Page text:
Hackel sentenced to 3-15 years in prison

Former Macomb County Sheriff William Hackel was sentenced to at least three years in prison Monday for his conviction on two rape charges.
A jury had found Hackel, 58, guilty of two counts of third-degree criminal sexual conduct, involving oral penetration and forced sexual intercourse, on April 27 in Isabella County Circuit Court.
The maximum sentence for the felony charges is 15 years, but Hackel could be released after three years if officials feel he is rehabilitated by then.
"It doesn't matter who it is that comes before me," Chief Judge Paul Chamberlain said before sentencing. "I try to treat everyone with respect and dignity, irrespective of their position."
Hackel is guilty of raping a 26-year-old woman Oct. 11 in her hotel room at the Soaring Eagle Casino and Resort, 6800 Soaring Eagle Blvd., during a Michigan Sheriff's Association fall conference. The woman is an association staff member. The trial began April 17 and closing statements were made April 26.
Hackel's lawyers, led by James Howarth of Detroit, had called for a sentence of 18 months. Isabella County Prosecutor Larry Burdick asked the judge to stay within the sentencing guidelines, ranging from 29 to 57 months, and that the defense motion for bond pending appeal be denied.
Chamberlain denied bond, citing no clear and convincing proof that Hackel would not pose a danger to society. Howarth said he will start appealing both the bond denial and the jury's verdict in the Michigan Court of Appeals in Detroit as soon as possible.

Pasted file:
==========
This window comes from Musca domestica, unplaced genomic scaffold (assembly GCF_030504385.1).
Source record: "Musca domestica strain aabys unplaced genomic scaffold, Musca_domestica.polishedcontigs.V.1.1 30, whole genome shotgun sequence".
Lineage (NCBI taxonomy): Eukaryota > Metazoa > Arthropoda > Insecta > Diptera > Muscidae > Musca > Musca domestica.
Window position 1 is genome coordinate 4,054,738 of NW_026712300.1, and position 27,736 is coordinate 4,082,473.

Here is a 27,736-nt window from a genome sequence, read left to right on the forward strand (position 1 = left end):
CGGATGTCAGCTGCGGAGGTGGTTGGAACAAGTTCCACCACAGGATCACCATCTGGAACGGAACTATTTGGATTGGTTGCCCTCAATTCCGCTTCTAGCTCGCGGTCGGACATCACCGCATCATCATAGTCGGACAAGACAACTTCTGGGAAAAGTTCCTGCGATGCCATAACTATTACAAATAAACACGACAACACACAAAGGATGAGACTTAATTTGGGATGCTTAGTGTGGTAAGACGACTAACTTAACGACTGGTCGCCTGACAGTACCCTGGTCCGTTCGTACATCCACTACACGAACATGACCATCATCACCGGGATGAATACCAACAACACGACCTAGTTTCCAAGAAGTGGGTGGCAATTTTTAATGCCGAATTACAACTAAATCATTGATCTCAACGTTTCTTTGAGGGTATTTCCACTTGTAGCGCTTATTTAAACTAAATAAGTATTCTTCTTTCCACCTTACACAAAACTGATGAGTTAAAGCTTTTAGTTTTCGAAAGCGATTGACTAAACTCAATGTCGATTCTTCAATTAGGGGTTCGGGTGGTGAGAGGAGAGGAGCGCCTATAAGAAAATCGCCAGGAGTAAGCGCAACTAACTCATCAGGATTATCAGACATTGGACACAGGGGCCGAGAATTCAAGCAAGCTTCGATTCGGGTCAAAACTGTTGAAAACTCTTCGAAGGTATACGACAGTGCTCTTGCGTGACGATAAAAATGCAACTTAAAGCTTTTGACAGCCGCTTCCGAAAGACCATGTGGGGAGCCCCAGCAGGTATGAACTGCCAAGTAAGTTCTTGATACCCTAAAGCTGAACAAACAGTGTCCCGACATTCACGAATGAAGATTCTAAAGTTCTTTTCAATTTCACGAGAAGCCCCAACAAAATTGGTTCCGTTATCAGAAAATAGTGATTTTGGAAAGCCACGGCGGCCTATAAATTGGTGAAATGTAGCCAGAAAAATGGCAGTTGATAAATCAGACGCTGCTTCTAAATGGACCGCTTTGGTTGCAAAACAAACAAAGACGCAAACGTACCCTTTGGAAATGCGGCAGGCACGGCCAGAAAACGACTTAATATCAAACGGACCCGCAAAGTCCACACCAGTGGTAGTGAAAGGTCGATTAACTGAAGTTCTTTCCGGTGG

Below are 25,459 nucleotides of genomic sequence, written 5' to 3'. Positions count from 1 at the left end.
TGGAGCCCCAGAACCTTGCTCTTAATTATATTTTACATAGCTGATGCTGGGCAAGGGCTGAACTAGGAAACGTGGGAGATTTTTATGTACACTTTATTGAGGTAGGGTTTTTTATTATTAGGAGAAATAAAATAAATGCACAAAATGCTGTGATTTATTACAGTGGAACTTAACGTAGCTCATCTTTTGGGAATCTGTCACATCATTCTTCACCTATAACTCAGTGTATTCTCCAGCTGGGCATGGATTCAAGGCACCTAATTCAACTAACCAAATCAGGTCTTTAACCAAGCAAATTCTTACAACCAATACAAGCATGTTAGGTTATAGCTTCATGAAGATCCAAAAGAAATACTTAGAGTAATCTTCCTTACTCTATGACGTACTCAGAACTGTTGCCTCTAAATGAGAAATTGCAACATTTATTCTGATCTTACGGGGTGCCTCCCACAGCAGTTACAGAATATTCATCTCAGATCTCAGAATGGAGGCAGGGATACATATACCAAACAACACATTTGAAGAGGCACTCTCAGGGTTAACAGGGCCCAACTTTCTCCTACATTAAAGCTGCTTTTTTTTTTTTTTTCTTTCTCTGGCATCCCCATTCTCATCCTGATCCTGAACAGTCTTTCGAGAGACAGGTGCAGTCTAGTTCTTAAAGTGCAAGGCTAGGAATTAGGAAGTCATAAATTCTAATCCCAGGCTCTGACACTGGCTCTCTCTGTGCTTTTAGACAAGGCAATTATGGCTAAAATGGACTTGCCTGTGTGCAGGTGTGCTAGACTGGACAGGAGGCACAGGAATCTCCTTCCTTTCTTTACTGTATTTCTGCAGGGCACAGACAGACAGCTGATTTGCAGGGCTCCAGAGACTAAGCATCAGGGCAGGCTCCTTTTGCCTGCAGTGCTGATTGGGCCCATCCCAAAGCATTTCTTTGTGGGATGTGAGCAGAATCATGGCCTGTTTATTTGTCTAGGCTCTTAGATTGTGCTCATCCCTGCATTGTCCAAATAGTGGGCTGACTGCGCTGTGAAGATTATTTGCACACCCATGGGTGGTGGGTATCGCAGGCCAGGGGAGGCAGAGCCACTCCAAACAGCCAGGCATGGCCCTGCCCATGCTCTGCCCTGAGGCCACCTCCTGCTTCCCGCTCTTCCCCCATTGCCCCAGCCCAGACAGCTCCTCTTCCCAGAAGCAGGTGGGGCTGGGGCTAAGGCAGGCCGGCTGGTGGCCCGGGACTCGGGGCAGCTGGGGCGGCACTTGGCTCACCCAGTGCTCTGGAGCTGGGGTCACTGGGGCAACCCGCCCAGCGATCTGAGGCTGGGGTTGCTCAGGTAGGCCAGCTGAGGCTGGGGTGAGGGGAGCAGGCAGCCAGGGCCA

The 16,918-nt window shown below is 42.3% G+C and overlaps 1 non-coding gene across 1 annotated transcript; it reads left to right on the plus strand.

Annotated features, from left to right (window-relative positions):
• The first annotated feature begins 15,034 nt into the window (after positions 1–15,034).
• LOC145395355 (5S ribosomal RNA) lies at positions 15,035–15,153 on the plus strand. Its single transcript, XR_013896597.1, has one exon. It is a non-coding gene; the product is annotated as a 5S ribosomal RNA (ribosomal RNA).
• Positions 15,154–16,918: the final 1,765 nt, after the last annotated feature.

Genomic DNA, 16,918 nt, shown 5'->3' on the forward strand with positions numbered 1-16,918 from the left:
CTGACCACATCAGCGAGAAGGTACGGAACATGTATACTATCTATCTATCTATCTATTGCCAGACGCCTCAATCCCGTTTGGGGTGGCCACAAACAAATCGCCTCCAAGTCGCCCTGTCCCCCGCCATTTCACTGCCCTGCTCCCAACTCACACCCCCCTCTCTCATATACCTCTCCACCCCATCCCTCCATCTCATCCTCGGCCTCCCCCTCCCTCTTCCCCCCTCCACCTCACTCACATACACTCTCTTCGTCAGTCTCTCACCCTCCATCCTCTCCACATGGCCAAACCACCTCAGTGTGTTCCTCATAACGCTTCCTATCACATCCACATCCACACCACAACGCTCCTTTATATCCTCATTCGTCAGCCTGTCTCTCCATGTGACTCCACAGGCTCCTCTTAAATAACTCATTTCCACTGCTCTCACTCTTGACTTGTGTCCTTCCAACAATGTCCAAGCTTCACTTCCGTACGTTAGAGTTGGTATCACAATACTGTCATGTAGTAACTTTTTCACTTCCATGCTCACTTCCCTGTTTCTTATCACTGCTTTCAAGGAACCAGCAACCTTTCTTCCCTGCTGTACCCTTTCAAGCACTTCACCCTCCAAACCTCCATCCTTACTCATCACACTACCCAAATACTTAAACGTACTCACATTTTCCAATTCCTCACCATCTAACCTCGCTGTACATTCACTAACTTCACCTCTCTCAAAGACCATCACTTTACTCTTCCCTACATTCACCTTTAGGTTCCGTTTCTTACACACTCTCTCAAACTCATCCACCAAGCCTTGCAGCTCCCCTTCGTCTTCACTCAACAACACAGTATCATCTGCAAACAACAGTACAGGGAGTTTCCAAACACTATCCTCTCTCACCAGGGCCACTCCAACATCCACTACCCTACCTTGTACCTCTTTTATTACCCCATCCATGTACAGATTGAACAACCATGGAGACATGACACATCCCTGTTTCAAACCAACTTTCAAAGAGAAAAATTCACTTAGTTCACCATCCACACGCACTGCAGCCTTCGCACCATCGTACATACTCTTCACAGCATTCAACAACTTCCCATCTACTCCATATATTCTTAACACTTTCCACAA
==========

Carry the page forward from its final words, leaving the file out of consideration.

Before sentencing, both Hackel and the victim spoke to Chamberlain. The victim said she had led a normal life before she was raped by Hackel.
"I don't sleep well. I'm lucky if I sleep at all. When I close my eyes I see the face of the man who took away a part of me, a part of my existence," she said.
She said she looks at other sheriffs differently today as well, and said when she talks about the rape she ends up reliving it.
"I can't just tear up this chapter of my life and throw it away. If anything, this man should be held to a higher standard than most. I too am sentenced for this man's actions."
Hackel had admitted he and the woman had sex, but testified during the trial that it was consensual.
He said he wanted to "apologize to everyone for my indiscretion and involvement for that one hour last October. My family has suffered a great deal of public humiliation."
Because the media made the Hackel's home address public, the Hackels are now attempting to sell their home, he said. Hackel said his wife Ada now lives in a small condominium waiting for her husband, who has been in the Isabella County Jail since his conviction.
"I've never felt so useless and unproductive in my entire life," he said.
Hackel had spent 24 of his 36 years in law enforcement as Macomb County's sheriff before his conviction, resigning after the verdict was heard. One of Hackel's sons, Mark Hackel, plans on running for his father's former position this fall.